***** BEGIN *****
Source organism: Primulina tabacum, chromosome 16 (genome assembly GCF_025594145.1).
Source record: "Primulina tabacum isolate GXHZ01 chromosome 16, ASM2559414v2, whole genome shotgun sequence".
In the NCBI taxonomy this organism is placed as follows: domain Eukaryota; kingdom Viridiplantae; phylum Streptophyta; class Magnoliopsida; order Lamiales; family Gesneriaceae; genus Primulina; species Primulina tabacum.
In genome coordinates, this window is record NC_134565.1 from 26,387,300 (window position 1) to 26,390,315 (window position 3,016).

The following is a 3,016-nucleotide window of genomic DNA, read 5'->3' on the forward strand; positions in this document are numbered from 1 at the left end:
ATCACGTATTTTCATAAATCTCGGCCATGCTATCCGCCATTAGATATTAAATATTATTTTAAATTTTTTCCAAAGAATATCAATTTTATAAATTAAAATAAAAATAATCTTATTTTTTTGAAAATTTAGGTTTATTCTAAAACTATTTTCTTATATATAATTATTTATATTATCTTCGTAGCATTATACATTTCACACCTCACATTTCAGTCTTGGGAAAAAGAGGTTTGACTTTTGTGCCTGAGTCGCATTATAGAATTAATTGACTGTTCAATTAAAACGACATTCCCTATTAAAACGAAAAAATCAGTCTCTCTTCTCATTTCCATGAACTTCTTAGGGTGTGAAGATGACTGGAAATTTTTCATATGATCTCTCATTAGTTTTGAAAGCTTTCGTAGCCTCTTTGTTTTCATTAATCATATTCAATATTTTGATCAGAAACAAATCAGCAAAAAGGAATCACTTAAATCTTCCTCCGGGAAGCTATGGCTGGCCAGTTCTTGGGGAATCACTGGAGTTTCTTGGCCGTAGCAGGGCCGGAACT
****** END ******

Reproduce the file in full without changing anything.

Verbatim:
Source organism: Primulina tabacum, chromosome 16 (genome assembly GCF_025594145.1).
Source record: "Primulina tabacum isolate GXHZ01 chromosome 16, ASM2559414v2, whole genome shotgun sequence".
In the NCBI taxonomy this organism is placed as follows: domain Eukaryota; kingdom Viridiplantae; phylum Streptophyta; class Magnoliopsida; order Lamiales; family Gesneriaceae; genus Primulina; species Primulina tabacum.
In genome coordinates, this window is record NC_134565.1 from 26,387,300 (window position 1) to 26,390,315 (window position 3,016).

The following is a 3,016-nucleotide window of genomic DNA, read 5'->3' on the forward strand; positions in this document are numbered from 1 at the left end:
ATCACGTATTTTCATAAATCTCGGCCATGCTATCCGCCATTAGATATTAAATATTATTTTAAATTTTTTCCAAAGAATATCAATTTTATAAATTAAAATAAAAATAATCTTATTTTTTTGAAAATTTAGGTTTATTCTAAAACTATTTTCTTATATATAATTATTTATATTATCTTCGTAGCATTATACATTTCACACCTCACATTTCAGTCTTGGGAAAAAGAGGTTTGACTTTTGTGCCTGAGTCGCATTATAGAATTAATTGACTGTTCAATTAAAACGACATTCCCTATTAAAACGAAAAAATCAGTCTCTCTTCTCATTTCCATGAACTTCTTAGGGTGTGAAGATGACTGGAAATTTTTCATATGATCTCTCATTAGTTTTGAAAGCTTTCGTAGCCTCTTTGTTTTCATTAATCATATTCAATATTTTGATCAGAAACAAATCAGCAAAAAGGAATCACTTAAATCTTCCTCCGGGAAGCTATGGCTGGCCAGTTCTTGGGGAATCACTGGAGTTTCTTGGCCGTAGCAGGGCCGGAACT